Make safety tomorrow’s main course
| November 23, 2022 1:00 AM
Whether you’re hosting or attending a Thanksgiving feast tomorrow, there are a slew of safety measures to be taken. Even if you plan to stay home alone, there are some tips here that can be useful. For instance, if you didn’t change the batteries in your smoke alarms when we changed the clocks, you should do so today.
Think you don’t need to? Well, we didn’t, and one of them went off at 4 a.m. a couple of weeks ago. We learned our lesson, didn’t we? The dang thing chirped louder than a thousand turkeys at mating time.
If you’re traveling, be sure your car is full of gas with sufficient tires inflated to the proper pressure. Fill the windshield wiper fluid before you leave home. Wear your seat belt, go the speed limit, and do not drink and drive. Do I need to repeat that? Do not drink and drive. Period.
It’s also good to know that eating can be hazardous to your health. First off, there’s the chance of choking. Any of us can get something stuck in our throats at any time, so everyone should know how to perform the Heimlich Maneuver. There’s one for infants and one for children and adults. Go online to familiarize yourself with both types. For anyone over a year old, it’s as easy as giving them a big hug. From behind, with your fists right above the belly button, push inwards and upwards very quickly. Repeat until the object is expelled. If you try a Heimlich and the victim isn’t responding as quickly as you think they should, call 911.
If you have any food allergies or sensitivities, be sure to ask about all the ingredients in a dish. For example, if you’re lactose intolerant, you may want to take an over-the-counter lactase enzyme supplement. If you’re sensitive to spicy foods, perhaps an acid neutralizer would be a good idea.
And then there are food-borne illnesses. Often called food poisoning, the symptoms include severe stomach pain, nausea, diarrhea, and fever that can lead to dehydration. Prevention includes keeping pets out of the kitchen and cleaning all cooking surfaces before you start. Thaw frozen food in the refrigerator, or in cold water, or in the microwave, not on the kitchen counter.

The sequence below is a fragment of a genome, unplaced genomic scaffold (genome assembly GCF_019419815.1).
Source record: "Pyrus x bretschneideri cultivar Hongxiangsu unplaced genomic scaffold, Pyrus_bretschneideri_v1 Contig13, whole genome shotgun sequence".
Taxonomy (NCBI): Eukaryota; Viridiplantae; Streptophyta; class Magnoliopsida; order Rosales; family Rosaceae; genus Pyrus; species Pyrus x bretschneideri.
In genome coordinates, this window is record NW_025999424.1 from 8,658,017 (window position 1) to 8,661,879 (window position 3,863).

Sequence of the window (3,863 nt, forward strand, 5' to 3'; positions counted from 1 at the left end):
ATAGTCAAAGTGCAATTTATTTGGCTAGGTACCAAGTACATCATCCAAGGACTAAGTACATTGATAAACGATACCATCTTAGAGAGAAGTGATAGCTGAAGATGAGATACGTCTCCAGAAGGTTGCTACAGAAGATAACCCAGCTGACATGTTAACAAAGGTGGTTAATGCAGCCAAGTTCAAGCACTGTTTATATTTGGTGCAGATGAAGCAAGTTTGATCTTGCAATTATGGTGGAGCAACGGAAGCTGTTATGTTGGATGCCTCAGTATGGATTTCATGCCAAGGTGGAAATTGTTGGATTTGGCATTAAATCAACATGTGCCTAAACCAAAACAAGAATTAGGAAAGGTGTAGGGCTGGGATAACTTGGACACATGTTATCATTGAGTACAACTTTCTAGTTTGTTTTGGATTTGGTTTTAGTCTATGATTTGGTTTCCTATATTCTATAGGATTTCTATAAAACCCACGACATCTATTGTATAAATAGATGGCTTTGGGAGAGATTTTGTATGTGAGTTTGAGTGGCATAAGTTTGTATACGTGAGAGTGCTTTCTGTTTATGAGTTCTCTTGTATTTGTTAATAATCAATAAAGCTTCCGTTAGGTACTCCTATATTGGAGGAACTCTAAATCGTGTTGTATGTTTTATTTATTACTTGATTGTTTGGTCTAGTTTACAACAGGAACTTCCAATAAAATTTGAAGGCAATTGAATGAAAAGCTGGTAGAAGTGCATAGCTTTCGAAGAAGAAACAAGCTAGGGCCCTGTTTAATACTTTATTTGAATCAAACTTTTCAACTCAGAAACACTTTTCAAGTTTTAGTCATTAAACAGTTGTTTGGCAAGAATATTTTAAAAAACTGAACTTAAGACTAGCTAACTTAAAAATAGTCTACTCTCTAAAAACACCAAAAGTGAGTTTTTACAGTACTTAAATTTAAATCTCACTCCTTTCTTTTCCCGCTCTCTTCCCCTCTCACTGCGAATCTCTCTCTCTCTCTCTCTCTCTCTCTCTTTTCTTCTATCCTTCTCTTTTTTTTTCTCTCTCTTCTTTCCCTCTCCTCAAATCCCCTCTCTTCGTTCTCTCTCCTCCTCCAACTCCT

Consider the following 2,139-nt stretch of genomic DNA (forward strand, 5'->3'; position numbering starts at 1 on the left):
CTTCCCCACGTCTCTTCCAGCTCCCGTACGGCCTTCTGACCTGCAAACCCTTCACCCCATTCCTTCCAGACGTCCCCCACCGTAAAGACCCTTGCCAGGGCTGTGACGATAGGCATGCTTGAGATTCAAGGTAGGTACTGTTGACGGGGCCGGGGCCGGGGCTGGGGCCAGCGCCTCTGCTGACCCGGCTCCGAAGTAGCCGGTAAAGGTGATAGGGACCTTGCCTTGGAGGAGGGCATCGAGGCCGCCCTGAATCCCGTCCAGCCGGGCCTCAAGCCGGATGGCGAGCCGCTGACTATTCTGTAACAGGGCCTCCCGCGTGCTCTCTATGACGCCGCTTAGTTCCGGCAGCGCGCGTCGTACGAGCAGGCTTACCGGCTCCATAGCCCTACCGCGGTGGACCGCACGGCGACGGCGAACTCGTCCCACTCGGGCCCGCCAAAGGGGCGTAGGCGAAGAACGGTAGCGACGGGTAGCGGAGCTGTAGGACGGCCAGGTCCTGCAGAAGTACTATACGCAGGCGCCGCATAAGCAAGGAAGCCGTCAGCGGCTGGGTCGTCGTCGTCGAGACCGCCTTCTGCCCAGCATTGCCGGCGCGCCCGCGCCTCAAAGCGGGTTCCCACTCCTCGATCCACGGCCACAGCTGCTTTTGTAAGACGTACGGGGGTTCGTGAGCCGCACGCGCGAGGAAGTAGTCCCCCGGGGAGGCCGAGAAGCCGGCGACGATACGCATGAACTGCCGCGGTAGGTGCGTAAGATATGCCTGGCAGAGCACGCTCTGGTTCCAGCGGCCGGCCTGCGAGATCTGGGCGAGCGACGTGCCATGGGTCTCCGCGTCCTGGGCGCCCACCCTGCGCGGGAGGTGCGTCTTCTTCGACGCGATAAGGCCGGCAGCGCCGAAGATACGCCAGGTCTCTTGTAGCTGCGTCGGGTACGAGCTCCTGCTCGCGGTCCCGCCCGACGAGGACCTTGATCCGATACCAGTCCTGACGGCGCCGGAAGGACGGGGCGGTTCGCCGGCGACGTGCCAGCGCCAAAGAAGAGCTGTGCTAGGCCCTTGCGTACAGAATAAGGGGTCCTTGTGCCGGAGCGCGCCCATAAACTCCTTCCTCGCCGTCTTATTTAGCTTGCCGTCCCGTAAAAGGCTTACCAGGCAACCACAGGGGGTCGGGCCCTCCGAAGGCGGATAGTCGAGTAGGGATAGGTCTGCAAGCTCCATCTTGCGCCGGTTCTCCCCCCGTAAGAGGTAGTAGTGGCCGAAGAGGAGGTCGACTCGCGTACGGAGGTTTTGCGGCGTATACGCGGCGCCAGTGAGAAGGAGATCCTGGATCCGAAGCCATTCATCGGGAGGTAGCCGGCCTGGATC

While cooking, wash your hands frequently. Never put a spoon used to taste food back into the food without washing it. Keep raw and cooked foods separated and wipe up spills with a paper towel, not a cloth you’ll use for other things. Foods that require refrigeration should never be left at room temperature for more than two hours. This is a before and after-dinner rule, so keep it in mind.
Cook food to the proper, safe temperature. If you stuff your turkey, do so right before it goes into the oven. Take its temperature deep into the stuffing. It should be no less than 165 degrees. Never leave the house while the turkey is in the oven. And don’t leave the kitchen if something is cooking on the stovetop.
Remember that baking pans coming out of the oven are really hot and require oven mitts to lift and/or move them. Make sure your knives are sharp. A dull knife makes you work harder and is more apt to slip.
Watch what you’re doing. Try hard not to be distracted. Keep small children and pets out of the kitchen and put the bigger kids to work, setting the table and helping with prep work or keeping the younger ones busy.
Be careful. Hot liquids can splash into your eyes. You can burn your fingers lighting candles. And there are a multitude of bad things that can happen if you consume too much alcohol.
Thanksgiving is the peak day for home cooking fires, with more than three times the daily average for such incidents. It’s also the busiest day for emergency plumbing needs. As far as emergencies go, Bonner General Health’s Emergency Department is there for you. Still, we prefer you to enjoy your family and friends without bandages, crutches, or medications.
Try not to stress out. Remember that all the mishaps that don’t involve ending up in the hospital can be laughed about on Friday. Have a great Thanksgiving!
Kathy Hubbard is a member of the Bonner General Health Foundation Advisory Council. She can be reached at firstname.lastname@example.org.